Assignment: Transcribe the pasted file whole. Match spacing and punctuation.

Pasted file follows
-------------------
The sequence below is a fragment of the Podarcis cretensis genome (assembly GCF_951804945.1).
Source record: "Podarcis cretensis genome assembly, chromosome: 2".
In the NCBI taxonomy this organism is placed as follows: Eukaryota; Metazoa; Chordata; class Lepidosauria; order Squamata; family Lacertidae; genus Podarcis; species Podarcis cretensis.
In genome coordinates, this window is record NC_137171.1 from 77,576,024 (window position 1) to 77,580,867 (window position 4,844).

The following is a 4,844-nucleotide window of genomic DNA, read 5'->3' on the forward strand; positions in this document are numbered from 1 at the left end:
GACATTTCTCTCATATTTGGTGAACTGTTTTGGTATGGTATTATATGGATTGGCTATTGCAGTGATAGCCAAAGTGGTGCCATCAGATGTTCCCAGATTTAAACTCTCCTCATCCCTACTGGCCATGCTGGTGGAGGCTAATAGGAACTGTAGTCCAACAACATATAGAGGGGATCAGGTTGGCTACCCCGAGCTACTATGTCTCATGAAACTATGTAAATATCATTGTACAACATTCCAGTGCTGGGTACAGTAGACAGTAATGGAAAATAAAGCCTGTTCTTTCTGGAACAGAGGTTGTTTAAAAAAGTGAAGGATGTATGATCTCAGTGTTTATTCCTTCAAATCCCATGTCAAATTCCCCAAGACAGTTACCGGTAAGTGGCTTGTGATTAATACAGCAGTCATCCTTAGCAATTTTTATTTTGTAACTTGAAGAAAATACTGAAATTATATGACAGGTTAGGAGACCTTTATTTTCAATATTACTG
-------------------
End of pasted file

The sequence below is a fragment of the Podarcis cretensis genome (assembly GCF_951804945.1).
Source record: "Podarcis cretensis genome assembly, chromosome: 2".
In the NCBI taxonomy this organism is placed as follows: Eukaryota; Metazoa; Chordata; class Lepidosauria; order Squamata; family Lacertidae; genus Podarcis; species Podarcis cretensis.
In genome coordinates, this window is record NC_137171.1 from 77,576,024 (window position 1) to 77,580,867 (window position 4,844).

The following is a 4,844-nucleotide window of genomic DNA, read 5'->3' on the forward strand; positions in this document are numbered from 1 at the left end:
GACATTTCTCTCATATTTGGTGAACTGTTTTGGTATGGTATTATATGGATTGGCTATTGCAGTGATAGCCAAAGTGGTGCCATCAGATGTTCCCAGATTTAAACTCTCCTCATCCCTACTGGCCATGCTGGTGGAGGCTAATAGGAACTGTAGTCCAACAACATATAGAGGGGATCAGGTTGGCTACCCCGAGCTACTATGTCTCATGAAACTATGTAAATATCATTGTACAACATTCCAGTGCTGGGTACAGTAGACAGTAATGGAAAATAAAGCCTGTTCTTTCTGGAACAGAGGTTGTTTAAAAAAGTGAAGGATGTATGATCTCAGTGTTTATTCCTTCAAATCCCATGTCAAATTCCCCAAGACAGTTACCGGTAAGTGGCTTGTGATTAATACAGCAGTCATCCTTAGCAATTTTTATTTTGTAACTTGAAGAAAATACTGAAATTATATGACAGGTTAGGAGACCTTTATTTTCAATATTACTG